The Bank of England has announced its decision to increase the UK interest rate by a quarter of a percentage point to 4.25%. This decision has been made in response to higher than expected inflation and the signs that the British economy is performing better than anticipated. The Bank’s monetary policy committee voted by a majority of seven to two to increase the base rate for the 11th time in a row.

In February, the UK inflation rate rose unexpectedly to 10.4% from 10.1% in January, fuelled by an increase in food prices at the fastest pace in 45 years. This increase in inflation has prompted the Bank to raise interest rates. However, economists have stated that the 12th and final rate increase to 4.5% is still uncertain as inflation is expected to fall sharply over the next few months.

The Bank of England has now implemented the most aggressive tightening of UK monetary policy for decades, with rates having risen by 4.15 percentage points since December 2021. However, the Bank has left open the option of a further rate increase, but has stated that it will only take action if there are signs of “persistent pressures” from inflation.

The Bank’s governor, Andrew Bailey, has stated that there are signs that the price spiral is “peaking,” but that it is still far too high. Bailey is confident that inflation will come down sharply from the early summer onwards, but this has not yet happened. In an optimistic assessment, the Bank has stated that it is no longer forecasting a technical recession, and UK gross domestic product (GDP) is now probably on track to grow slightly in the second quarter of the year.

The Bank of England is closely monitoring the economic effects of the turbulence in the banking industry and has stated that it will issue a full assessment in its next update on the economy in May. Despite fears over the collapse of Silicon Valley Bank and the Swiss-government brokered rescue of Credit Suisse by its rival lender UBS, central banks on both sides of the Atlantic have pushed ahead with rate increases.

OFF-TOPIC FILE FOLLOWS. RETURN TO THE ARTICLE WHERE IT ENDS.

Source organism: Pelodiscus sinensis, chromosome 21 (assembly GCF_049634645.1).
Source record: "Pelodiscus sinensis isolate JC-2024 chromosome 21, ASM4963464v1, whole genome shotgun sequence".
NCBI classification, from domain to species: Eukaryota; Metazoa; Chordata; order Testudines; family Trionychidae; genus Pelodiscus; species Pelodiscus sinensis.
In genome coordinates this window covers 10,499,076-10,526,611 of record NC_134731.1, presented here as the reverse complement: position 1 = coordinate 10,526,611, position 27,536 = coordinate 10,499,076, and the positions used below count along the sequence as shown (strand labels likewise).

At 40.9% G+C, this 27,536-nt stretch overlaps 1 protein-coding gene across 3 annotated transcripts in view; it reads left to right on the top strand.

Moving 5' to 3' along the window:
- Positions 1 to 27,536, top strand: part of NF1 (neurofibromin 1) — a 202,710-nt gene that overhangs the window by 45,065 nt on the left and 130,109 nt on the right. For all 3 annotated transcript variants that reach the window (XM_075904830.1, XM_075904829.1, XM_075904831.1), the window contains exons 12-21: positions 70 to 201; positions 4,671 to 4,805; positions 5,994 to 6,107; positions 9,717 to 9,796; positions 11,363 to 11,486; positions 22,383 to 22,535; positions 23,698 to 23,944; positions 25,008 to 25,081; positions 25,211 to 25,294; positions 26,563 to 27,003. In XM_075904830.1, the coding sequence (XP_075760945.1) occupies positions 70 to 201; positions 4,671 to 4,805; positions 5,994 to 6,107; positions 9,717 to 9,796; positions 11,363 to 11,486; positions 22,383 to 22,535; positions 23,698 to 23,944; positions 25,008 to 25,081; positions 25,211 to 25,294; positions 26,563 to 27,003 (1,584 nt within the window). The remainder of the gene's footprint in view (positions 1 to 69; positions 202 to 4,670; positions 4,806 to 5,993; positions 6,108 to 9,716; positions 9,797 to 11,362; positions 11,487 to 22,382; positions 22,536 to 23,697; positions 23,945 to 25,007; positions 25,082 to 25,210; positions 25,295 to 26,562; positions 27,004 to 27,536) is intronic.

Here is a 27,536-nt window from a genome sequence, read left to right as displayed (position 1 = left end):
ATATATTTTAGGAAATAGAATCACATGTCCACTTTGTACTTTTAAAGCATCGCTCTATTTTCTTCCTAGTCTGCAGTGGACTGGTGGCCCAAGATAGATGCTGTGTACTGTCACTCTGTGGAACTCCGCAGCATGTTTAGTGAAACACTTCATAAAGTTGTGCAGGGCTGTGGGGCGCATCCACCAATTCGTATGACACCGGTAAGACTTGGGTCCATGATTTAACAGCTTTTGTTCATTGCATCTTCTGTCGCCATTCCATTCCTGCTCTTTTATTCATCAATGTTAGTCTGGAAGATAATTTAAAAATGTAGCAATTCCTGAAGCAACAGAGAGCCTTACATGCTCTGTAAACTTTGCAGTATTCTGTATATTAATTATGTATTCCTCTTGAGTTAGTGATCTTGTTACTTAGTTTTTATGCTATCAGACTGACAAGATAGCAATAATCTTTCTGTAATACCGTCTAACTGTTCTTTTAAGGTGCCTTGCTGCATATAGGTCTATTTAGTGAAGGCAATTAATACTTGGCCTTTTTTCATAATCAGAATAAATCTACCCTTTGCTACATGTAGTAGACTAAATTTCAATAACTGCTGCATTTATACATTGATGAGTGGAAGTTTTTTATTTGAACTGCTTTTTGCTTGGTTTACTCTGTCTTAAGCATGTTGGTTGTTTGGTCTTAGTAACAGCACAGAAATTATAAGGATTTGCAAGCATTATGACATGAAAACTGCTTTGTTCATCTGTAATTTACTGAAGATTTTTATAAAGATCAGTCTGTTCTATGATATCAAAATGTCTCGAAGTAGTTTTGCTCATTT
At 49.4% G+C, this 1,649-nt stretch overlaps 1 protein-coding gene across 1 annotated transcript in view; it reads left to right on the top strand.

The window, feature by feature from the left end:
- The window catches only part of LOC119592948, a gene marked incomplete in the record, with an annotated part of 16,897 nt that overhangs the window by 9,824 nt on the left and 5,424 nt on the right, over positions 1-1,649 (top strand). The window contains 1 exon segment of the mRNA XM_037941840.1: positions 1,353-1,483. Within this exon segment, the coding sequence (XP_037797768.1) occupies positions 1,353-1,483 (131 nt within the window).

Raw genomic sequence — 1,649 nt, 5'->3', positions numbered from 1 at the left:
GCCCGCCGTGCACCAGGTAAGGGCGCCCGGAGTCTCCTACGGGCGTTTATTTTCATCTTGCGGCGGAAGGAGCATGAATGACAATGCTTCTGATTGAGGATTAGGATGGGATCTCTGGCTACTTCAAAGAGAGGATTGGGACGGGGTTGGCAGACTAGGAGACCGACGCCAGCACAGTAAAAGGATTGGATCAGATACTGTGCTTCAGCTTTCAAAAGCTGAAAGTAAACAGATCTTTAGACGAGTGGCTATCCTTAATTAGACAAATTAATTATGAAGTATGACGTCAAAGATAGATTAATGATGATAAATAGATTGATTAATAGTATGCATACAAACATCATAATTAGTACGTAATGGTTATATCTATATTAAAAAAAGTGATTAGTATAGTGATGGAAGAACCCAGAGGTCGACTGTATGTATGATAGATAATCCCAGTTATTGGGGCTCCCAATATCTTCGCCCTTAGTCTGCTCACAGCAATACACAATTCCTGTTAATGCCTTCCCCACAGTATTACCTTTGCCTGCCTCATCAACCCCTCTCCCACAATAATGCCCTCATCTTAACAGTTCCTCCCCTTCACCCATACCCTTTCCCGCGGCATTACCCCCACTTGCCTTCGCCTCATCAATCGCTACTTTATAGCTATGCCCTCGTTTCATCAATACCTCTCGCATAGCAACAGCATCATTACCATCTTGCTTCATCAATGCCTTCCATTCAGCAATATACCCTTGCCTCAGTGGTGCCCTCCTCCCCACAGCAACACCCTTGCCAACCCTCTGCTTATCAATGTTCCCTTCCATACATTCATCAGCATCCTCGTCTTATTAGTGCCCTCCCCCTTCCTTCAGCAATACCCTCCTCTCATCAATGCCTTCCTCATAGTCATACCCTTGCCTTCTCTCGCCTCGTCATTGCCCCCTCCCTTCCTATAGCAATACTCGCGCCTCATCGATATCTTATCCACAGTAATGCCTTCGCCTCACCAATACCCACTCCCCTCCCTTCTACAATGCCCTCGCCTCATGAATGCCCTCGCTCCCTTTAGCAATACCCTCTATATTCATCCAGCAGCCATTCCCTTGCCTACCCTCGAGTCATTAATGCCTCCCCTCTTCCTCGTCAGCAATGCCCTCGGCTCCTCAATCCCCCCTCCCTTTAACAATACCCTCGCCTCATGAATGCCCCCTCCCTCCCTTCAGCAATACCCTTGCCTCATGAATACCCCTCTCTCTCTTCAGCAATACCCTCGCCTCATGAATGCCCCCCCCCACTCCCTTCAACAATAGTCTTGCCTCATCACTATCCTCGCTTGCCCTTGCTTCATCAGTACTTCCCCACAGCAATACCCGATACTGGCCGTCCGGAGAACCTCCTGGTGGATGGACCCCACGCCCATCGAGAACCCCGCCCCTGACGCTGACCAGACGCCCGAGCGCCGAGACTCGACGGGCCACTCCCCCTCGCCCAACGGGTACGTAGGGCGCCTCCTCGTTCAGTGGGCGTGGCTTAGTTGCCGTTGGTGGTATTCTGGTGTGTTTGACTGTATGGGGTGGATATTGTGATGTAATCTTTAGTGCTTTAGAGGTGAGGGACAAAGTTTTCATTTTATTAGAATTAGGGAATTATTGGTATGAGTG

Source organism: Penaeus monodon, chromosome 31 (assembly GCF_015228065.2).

Economists have said that the turmoil in the global banking system has the potential to further weigh on the UK economy, reducing the need for further interest rate rises at a time when headline inflation is already expected to fall sharply. Two of the MPC’s external members voted against a rate rise, saying that higher borrowing costs were weighing on the economy in a way that could bring forward the point at which rate cuts would be required.

The Bank has said that the measures taken by the chancellor, Jeremy Hunt, in last week’s spring budget could help to grow the economy by about 0.3% over the coming years while limiting short-term inflation. The extension of the government’s energy price cap at £2,500 for an average household bill is expected to lower inflation by about one percentage point, while freezing fuel duty would contribute a further third of a percentage point drop compared with its previous estimates.

Assuming that trends continue, economists believe that a pause in rate hikes is likely in May. However, this is dependent on banking sector stability, and the Bank has reiterated that it has separate tools that are better suited to maintaining financial stability.

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